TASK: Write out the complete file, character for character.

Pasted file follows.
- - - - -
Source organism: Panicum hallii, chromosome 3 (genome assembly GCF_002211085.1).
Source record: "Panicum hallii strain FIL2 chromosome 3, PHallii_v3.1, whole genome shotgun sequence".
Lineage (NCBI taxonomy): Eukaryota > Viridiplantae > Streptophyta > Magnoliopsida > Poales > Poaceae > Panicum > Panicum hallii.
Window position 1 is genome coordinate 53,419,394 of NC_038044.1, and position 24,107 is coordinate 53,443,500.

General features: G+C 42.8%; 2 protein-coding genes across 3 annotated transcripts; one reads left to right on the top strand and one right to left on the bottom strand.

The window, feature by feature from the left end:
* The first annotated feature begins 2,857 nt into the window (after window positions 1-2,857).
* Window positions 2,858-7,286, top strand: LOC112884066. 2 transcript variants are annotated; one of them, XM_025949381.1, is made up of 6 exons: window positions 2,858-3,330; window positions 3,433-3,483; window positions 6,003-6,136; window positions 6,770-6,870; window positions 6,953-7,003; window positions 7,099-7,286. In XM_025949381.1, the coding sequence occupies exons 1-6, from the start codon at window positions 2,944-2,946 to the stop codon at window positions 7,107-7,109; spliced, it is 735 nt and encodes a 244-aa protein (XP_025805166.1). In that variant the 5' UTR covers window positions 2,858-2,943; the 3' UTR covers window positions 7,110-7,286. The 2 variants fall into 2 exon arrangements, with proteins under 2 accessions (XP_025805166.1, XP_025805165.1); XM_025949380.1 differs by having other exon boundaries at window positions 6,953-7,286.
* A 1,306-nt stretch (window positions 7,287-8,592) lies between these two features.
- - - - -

Source organism: Panicum hallii, chromosome 3 (genome assembly GCF_002211085.1).
Source record: "Panicum hallii strain FIL2 chromosome 3, PHallii_v3.1, whole genome shotgun sequence".
Lineage (NCBI taxonomy): Eukaryota > Viridiplantae > Streptophyta > Magnoliopsida > Poales > Poaceae > Panicum > Panicum hallii.
Window position 1 is genome coordinate 53,419,394 of NC_038044.1, and position 24,107 is coordinate 53,443,500.

General features: G+C 42.8%; 2 protein-coding genes across 3 annotated transcripts; one reads left to right on the top strand and one right to left on the bottom strand.

The window, feature by feature from the left end:
* The first annotated feature begins 2,857 nt into the window (after window positions 1-2,857).
* Window positions 2,858-7,286, top strand: LOC112884066. 2 transcript variants are annotated; one of them, XM_025949381.1, is made up of 6 exons: window positions 2,858-3,330; window positions 3,433-3,483; window positions 6,003-6,136; window positions 6,770-6,870; window positions 6,953-7,003; window positions 7,099-7,286. In XM_025949381.1, the coding sequence occupies exons 1-6, from the start codon at window positions 2,944-2,946 to the stop codon at window positions 7,107-7,109; spliced, it is 735 nt and encodes a 244-aa protein (XP_025805166.1). In that variant the 5' UTR covers window positions 2,858-2,943; the 3' UTR covers window positions 7,110-7,286. The 2 variants fall into 2 exon arrangements, with proteins under 2 accessions (XP_025805166.1, XP_025805165.1); XM_025949380.1 differs by having other exon boundaries at window positions 6,953-7,286.
* A 1,306-nt stretch (window positions 7,287-8,592) lies between these two features.